With the Students’ Association’s mental health and wellbeing awareness week approaching, it seems especially appropriate to discuss the latest work of bestselling author Matt Haig, How to Stop Time. After the publication of his 2015 memoir on depression, Reasons to Stay Alive, and the explosive success that ensued, Haig has become one of the nation’s pioneers for illuminating mental health through literature and this fictional novel is not an exception.
How to Stop Time neatly follows Haig’s own decree that “books are our maps”, as it explores the complexities of human emotion through the lost soul of Tom Hazard, a 400-year-old traveller. Haig dances between centuries and continents with his protagonist Hazard; from working as a lutist for Shakespeare to conversations with the Fitzgeralds in Paris, Haig clearly has a lot of fun with the flexibility of this multi-genre text.
Cursed with the condition of ‘anageria’, Haig’s protagonist ages 15 times slower than the average human and has learnt to change identity every eight years to avoid rousing suspicion. Set in modern-day London, the text sees Tom try to live a normal life as a history teacher, whilst constantly haunted by his past: the narrative flits between these temporalities.
Admittedly, the opening chapters are weighted with cliched philosophising of time, as if Haig is contriving a poignancy that, instead of nuanced, becomes somewhat nauseating. The cliches fortunately dissolve as the plot develops and Haig instead begins to play around with plot. Lost in his past identities, Tom is tormented by memories and loss, and Haig explores the dangers of isolation through a first-person flashback narrative structure, which details the imprisonment of the mind. It is the strains of these varied time frames which cause Tom’s mental strains, allowing Haig to return to a theme of mental suffering and the negative effect of its disregard.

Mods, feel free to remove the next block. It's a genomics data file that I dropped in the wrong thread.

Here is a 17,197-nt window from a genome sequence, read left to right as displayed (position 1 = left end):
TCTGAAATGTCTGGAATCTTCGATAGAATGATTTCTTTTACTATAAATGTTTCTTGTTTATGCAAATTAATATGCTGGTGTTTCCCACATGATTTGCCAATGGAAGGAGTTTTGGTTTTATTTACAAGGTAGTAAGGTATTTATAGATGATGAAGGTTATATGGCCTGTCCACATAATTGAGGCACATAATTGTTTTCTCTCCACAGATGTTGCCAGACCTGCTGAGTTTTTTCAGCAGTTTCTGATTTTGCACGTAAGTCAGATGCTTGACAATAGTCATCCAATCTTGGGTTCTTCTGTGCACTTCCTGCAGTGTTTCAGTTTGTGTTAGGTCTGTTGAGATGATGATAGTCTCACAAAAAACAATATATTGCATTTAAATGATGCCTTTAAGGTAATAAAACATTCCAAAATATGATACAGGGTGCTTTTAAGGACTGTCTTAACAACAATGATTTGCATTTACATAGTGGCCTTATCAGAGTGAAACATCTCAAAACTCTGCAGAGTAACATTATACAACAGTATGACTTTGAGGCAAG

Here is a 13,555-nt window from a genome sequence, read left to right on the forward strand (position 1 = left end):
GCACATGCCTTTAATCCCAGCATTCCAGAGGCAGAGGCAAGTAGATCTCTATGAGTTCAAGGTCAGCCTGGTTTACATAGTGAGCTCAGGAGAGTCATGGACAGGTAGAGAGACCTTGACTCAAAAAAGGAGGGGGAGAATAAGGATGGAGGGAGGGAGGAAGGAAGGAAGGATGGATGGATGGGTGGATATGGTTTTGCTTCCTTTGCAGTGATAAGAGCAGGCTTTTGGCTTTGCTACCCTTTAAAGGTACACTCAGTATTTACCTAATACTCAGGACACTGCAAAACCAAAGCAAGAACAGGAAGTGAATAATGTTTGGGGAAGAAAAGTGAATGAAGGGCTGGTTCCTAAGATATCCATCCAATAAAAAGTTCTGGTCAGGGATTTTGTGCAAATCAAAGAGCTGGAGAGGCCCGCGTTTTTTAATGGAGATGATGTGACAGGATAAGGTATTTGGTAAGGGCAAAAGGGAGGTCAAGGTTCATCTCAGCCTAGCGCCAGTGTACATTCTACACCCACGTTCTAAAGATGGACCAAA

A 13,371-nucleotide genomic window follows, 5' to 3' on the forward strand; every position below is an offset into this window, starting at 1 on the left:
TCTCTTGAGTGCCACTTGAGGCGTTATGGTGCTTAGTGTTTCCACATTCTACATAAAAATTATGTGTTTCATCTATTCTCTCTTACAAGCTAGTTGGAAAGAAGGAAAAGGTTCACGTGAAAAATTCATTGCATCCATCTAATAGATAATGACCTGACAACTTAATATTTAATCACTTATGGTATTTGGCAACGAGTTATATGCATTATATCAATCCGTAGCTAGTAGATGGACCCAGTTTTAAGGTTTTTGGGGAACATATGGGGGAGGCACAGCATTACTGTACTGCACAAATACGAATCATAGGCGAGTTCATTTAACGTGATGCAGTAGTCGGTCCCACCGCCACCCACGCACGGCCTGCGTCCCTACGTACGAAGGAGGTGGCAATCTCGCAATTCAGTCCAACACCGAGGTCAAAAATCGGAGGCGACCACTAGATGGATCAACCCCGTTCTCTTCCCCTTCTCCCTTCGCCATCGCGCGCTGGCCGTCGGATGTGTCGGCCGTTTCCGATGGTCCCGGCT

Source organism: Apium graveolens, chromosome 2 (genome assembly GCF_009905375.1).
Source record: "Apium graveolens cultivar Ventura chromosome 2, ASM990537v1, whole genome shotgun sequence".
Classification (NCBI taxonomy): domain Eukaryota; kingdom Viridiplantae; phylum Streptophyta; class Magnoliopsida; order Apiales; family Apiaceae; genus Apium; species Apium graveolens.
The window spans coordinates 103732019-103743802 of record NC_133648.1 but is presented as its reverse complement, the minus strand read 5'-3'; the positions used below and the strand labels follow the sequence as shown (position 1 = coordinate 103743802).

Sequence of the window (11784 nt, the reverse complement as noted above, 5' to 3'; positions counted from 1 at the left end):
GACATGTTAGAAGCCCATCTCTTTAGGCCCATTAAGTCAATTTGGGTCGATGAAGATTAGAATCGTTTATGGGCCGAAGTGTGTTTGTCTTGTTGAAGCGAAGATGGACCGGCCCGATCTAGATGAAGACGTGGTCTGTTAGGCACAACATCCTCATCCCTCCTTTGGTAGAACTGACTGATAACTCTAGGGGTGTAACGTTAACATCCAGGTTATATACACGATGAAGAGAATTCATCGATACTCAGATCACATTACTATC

There is certainly a strong sense of authorial intrusion throughout the novel, to the extent that Tom seems a direct embodiment of Haig. This occurs both through his indirect attitudes towards mental health at the novel’s conclusion but also his personal experiences in a life of seemingly endless suffering.
That Tom nearly attempts suicide mirrors Haig’s own pivotal experience, something that he focuses on in his memoirs. It is these similarities that make Tom a sympathetic, relatable and even humorous protagonist, despite his age. The novel’s plot, which extends time, gives issues of mental health an element of timelessness.
By reading Tom as a partial recreation of Haig and thus a form of self-reflection, it becomes easier to see why the characterisation is occasionally flawed. Particularly towards the beginning of the novel, Tom possesses a slightly pathetic air which, although potentially intended to signify the loss of his identity, does not have the ability to capture the sympathy of its reader. This initial absence of likeable personality, combined with Haig’s initial engagement with tired cliches, unfortunately hinders the novel’s opening: the text must be approached with perseverance.
It is too easy to compare Haig’s more accessible style with Niffeneger’s truly moving language in The Time Traveller’s Wife. The extreme variety of setting and time, and the entertainment they evoke, are the main points of interest in Haig’s text, as opposed to Niffeneger’s intense emotion evoked from the characters.
Matt Haig has proven his worth as a fictional writer and an ambassador for mental health awareness, and this novel conveniently merges the two in a fun, dynamic story of overcoming grief and one’s past towards a healthy and stable mental wellbeing.
How to Stop Time by Matt Haig
(Published by Canongate)
Image: Marco Verch via Flickr.